Monday, 2 March 2015

Can a Genetic Algorithm Approach Solve a Continuous Variable Minimisation Problem?

Some time ago I was working on a project where the main blocker to make the whole thing a game changing, world beating, make millions and retire, product was the ability to solve a large constrained minimisation problem in a continuous variable problem space.

Please don't be put off by the maths at this stage, I am simply looking to set the scene, I will not be delving into equations, rather the concepts of solving a class of problems.  Essentially I had an equation something like:




with this example being a simplified version in 2 dimensions, the real problem I was tackling had 19 dimension, but the concept is the same.

To give some real values to the problem for those of us who don't think in terms of pure mathematics, my simplest test scenario involved having a limit of N = 2 a matrix for k of



setting the values of H and R to be 0.5 and 0.95 respectively, we have


which on the face of it seems fairly straightforward.  Brute force should make it fairly easy to solve, it can be reduced to a one dimensional problem, and very basic techniques could be used to solve.  But without going to town on expanding the problem, imagine adding a third dimension, or simply increasing N to 3.

There are many techniques out there for solving such constrained non-linear minimisation problems, such as the use of Lagrange multipliers or numerical approaches like interior point interpolation.  However I was, and still am interested in whether using genetic algorithms could be a fruitful avenue of investigation for this category of problem.

Genetic algorithms have a number of advantages over purely mathematical approaches.  The problem of local minima being found being a key one, and from a computational point of view, the scalability of a GA approach drew me in.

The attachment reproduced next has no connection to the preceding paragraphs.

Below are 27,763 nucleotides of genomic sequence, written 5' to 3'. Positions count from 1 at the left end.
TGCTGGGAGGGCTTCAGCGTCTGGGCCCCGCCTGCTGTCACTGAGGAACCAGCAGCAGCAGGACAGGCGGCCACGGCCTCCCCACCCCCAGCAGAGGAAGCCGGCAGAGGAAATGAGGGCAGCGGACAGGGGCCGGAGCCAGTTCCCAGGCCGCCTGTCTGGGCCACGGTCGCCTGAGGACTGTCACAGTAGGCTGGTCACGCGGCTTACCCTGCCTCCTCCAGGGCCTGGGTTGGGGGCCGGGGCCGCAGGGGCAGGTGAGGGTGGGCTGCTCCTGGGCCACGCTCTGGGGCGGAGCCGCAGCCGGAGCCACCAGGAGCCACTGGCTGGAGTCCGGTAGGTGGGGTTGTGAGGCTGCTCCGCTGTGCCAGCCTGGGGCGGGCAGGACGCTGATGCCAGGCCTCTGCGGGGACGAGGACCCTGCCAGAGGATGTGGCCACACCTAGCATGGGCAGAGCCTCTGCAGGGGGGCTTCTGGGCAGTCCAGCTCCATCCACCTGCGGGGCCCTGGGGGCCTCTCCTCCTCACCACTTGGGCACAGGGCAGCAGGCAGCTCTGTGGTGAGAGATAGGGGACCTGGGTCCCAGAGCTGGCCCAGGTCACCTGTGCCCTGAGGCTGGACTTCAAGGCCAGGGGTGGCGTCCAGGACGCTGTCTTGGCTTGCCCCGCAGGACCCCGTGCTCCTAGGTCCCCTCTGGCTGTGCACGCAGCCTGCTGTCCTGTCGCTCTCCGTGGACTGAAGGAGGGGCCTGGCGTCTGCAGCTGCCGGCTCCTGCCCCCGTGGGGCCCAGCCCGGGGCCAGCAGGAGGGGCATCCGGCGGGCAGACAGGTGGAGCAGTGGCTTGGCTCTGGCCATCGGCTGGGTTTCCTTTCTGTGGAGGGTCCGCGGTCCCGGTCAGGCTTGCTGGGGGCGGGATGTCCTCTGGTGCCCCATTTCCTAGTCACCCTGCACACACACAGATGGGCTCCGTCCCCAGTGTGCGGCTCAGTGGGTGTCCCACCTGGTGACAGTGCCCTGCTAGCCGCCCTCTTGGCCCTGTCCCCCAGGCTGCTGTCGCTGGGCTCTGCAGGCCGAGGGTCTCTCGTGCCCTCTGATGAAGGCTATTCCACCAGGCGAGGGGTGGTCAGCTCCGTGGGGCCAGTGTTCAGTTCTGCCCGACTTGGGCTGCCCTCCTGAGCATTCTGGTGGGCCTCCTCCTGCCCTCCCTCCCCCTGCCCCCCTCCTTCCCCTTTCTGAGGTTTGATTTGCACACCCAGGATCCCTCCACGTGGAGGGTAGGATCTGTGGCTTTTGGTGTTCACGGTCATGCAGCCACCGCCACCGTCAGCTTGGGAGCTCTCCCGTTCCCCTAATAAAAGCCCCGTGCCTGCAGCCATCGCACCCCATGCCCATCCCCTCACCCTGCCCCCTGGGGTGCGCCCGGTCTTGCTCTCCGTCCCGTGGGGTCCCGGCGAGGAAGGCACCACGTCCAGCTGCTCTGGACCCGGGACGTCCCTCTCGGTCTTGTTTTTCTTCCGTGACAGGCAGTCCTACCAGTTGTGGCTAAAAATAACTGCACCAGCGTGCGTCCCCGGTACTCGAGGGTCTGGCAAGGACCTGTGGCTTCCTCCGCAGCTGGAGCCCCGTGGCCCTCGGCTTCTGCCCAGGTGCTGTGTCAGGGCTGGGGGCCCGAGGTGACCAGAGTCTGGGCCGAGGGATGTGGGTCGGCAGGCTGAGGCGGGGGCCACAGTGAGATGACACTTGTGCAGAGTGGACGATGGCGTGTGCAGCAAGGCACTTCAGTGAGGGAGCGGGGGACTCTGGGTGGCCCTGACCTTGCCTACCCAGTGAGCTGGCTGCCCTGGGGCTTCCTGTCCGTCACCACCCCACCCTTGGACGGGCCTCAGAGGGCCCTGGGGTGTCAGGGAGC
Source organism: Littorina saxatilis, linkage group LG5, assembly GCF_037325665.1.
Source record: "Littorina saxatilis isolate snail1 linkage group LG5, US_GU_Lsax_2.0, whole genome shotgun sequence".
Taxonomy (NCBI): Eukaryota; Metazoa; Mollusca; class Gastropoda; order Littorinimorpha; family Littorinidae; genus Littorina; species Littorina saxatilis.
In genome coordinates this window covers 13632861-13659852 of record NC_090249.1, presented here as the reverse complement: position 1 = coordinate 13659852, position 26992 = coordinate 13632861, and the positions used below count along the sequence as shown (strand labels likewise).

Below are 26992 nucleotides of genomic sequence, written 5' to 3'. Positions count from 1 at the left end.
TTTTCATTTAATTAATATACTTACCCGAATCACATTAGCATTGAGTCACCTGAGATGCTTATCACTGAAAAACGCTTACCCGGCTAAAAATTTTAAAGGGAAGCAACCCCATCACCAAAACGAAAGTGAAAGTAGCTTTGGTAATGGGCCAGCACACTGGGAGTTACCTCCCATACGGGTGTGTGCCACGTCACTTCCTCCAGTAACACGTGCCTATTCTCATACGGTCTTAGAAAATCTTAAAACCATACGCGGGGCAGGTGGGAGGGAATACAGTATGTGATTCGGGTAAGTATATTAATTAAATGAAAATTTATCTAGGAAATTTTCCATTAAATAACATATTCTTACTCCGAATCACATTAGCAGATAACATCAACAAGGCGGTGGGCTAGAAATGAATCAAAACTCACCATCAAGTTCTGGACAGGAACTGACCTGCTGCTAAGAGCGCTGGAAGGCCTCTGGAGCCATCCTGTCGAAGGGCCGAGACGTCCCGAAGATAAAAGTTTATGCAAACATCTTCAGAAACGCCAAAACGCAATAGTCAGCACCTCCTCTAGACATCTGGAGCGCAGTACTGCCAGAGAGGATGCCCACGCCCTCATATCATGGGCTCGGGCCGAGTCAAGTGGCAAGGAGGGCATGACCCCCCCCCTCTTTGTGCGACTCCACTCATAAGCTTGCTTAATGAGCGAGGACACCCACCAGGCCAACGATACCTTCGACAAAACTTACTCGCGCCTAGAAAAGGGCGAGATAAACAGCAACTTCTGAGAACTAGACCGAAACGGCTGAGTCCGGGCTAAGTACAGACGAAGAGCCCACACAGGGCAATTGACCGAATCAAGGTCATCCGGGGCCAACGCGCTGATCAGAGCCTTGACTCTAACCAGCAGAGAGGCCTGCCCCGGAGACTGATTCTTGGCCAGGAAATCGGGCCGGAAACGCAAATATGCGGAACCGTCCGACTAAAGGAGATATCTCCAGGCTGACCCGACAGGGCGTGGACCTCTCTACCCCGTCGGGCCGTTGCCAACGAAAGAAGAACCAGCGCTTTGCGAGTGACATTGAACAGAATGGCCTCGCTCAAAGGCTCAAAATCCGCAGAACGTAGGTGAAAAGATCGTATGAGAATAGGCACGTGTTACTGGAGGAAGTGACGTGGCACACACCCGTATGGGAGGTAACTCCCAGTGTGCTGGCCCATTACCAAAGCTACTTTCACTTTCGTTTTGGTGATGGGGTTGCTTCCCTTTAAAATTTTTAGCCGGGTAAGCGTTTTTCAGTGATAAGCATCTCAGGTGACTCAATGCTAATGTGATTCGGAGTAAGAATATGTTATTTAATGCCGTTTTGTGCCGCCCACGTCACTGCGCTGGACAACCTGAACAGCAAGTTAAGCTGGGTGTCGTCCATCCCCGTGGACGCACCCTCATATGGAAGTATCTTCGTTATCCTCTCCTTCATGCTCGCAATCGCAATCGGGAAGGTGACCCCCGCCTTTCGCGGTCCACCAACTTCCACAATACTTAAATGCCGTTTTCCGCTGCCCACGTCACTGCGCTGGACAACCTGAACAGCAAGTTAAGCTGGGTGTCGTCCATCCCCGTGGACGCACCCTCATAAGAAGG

What is a Genetic Algorithm

The idea behind a GS Approach is that given a problem that we have no idea of how to get to a good solution of, but where we know a good solution when we see it, we can explore the problem space finding progressively 'better' solutions until such a time as we are satisfied with the best solution tested.
In practice this means that we need to have a way to evaluate how 'good' a solution to the problem is.  For the problem described earlier, we need a way to determine if for a given set of x the solution is acceptable, and how good a solution it is.  As we have a constrained problem, only solutions for which the 2 constraint equations are satisfied are permissible.  A simple measure of how good each permissible solution is would be how far from 0 the minimisation part resolves to.
Given this ability to evaluate how good a solution is (known as the fitness of the solution) the algorithm needs a way to generate new potential solutions in an educated manner to find ever better solutions, and then to iterate this loop.

The term genetic algorithm takes its origins from Darwinian evolutionary theory.  A population of potential solutions exists, from which the fittest are selected, a further generation of solutions is born (variation in the population created via cross breeding and mutation), the weakest being culled, the fittest surviving, reproducing and evolving through the generations.

Given a broad enough initial population and sufficient generations, all corners of the problem space should be explored, with good, but not necessarily the best solutions not swamping out rarer but stronger strains.

Seems ideal?

Yes it does, calculating the fitness of a solution in this way is very fast and cheap.  The calculation of the fitness of any solution is an atomic process, so a huge population is not a problem as we can easily scale out.  So what is the problem and why aren't all mathematical problems approached this way?

One problem comes that a solution may be investigated that is a poor fit and discarded, another that is a fair but not excellent fit is returned in preference. over time we get a healthy population of fair solutions, but nothing good enough.  Through mutation an cross breeding we will always continue to explore new solutions until the algorithm exits, however the details of the breeding and mutation limit the ability to find an 'ideal' solution.

The mere fact that we have discarded any possibility of a solution that violates the constraint equations out of hand means that we may be ruling out entire sections of the problem space that could evolve to yield a better solution.